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Chuck Hurd
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I think the point is players that have more turns than other players have an advantage. It can be argued that because of all the variability and random effects in the game the first player advantage is mitigated, but it cannot be disputed that certain players will have one more turn's worth of opportunity than others. Playing out the final round is the only way to mitigate that.
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Kirk Monsen
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rcmoore4 wrote:

Not sure how this is any different than your gut feeling that says it does....except he has 78 plays under his belt.


Ad hominem. You are invalid.


Ascension, which is the closest game in analog to this, realizes there is a problem and allows the players to finish out the round.

Even Dominion, the grandfather of deckbuilding games recognizes the issue in two ways, first the number of rounds is used in a tie breaker (players with fewer rounds win when compared to players of equal score with more rounds), and by having divisible by players quantity of victory cards.

Despite any other randomness, any game that allows one player to have more turns than all others has a fundamental issue. I am just curious what this game does to mitigate that. I do not see anything.

Saying the game is just too random to make a difference isn't a good response, and insults the game.
 
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Rauli Kettunen
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MunchWolf wrote:
Ascension, which is the closest game in analog to this, realizes there is a problem and allows the players to finish out the round.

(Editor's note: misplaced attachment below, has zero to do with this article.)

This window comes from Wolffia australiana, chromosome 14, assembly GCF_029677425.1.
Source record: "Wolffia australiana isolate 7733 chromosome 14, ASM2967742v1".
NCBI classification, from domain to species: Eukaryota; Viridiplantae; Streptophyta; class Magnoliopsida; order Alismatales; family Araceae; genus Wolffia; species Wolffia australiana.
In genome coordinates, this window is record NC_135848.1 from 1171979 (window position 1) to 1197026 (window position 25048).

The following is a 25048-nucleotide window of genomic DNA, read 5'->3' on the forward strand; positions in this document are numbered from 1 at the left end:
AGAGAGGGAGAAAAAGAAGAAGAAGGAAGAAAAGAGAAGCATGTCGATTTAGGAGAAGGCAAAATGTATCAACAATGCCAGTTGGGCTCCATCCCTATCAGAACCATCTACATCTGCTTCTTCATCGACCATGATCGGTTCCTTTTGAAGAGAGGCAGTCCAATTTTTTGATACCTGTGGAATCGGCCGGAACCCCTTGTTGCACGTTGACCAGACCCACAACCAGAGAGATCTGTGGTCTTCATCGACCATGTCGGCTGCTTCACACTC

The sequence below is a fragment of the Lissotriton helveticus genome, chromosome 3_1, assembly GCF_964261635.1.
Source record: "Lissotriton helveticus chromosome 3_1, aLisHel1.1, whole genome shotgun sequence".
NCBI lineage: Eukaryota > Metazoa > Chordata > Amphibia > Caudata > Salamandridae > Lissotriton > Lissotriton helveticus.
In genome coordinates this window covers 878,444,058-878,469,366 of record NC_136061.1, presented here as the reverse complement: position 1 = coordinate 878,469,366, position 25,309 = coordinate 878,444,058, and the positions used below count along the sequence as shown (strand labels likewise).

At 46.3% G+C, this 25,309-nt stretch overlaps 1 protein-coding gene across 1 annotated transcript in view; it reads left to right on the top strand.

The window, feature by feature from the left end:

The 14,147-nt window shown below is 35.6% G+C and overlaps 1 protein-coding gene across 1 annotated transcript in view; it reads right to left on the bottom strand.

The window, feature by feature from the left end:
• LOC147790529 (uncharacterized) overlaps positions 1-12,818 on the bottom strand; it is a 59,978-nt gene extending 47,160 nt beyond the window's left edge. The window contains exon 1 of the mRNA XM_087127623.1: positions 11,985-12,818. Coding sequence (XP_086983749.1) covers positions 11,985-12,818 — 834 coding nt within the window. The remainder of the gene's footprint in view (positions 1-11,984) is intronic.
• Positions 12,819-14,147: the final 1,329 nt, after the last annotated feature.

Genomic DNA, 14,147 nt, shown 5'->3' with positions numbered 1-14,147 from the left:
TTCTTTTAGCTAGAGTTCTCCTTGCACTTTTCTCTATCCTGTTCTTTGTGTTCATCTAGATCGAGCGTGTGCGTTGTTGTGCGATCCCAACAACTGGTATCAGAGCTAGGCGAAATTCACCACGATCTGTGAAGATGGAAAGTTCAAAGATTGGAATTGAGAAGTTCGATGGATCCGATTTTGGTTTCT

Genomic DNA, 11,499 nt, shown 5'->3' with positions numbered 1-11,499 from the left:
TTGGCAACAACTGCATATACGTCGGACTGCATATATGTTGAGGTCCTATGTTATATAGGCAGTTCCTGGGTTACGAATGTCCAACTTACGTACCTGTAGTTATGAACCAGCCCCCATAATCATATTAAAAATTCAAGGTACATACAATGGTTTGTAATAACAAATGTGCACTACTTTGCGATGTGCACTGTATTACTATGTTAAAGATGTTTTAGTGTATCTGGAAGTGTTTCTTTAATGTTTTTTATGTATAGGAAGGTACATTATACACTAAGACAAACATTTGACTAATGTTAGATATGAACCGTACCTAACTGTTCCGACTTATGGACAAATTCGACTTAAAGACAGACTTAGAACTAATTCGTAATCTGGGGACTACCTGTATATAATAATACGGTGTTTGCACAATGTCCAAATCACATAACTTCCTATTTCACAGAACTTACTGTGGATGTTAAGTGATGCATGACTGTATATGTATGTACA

Even Dominion, the grandfather of deckbuilding games recognizes the issue in two ways, first the number of rounds is used in a tie breaker (players with fewer rounds win when compared to players of equal score with more rounds), and by having divisible by players quantity of victory cards.


Yet, both of those games, all players have IDENTICAL starting decks (assuming about Ascension) and no player character type individualistic touch with a potential 1-2 special abilities on top that you get in DG. Which is what I mentioned in my first reply. With identical starting positions, only thing separating players is turn order (well, and player skill, but that applies in all games). Here, turn order isn't the only thing separating players, but IMO it's also by no means the most important aspect in creating separation.

Semi-seriously, you play Thomas Harrow, I play Argot Blackwell, you get to go first every game, out of 50 plays, I'd wager you winning five would be a great feat. Mentioning the two characters at the opposite ends of turrible to great scale.

In your OP, you made no mention of several contributing factors to the outcome. Characters, Villains, who had played how many times, etc.? Hell, even a die roll during the game can swing the 3VP you say the margin of victory was.
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Chuck Hurd
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Dam the Man wrote:
Semi-seriously, you play Thomas Harrow, I play Argot Blackwell, you get to go first every game, out of 50 plays, I'd wager you winning five would be a great feat. Mentioning the two characters at the opposite ends of turrible to great scale.

The arguement can be made though that if one started first in each of those games and played Argot, one would win 49 out of 50, not accounting for any player's particular talent for the game. 2 Honor to start is a big advantage. Can you really argue that 2 Honor to start and going first is not more of an advantage? How can it not be?
 
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Rauli Kettunen
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True, but that puts it at 45 vs 49 wins in this (highly )hypothetical scenario. Is 4 wins more out of 50 really enough to make the first player advantage something to be "fixed"? Especially since the margin of victory for Argot would very likely be 15+ Investigation in each of his wins. I mena, I've seen Argot score more than the other two heroes combined in a 3-p game. Even playing out the round, outcome would change maybe a couple of times (if that TBH) out of full 100 plays (50 with Argot going first, 50 with Thomas going first).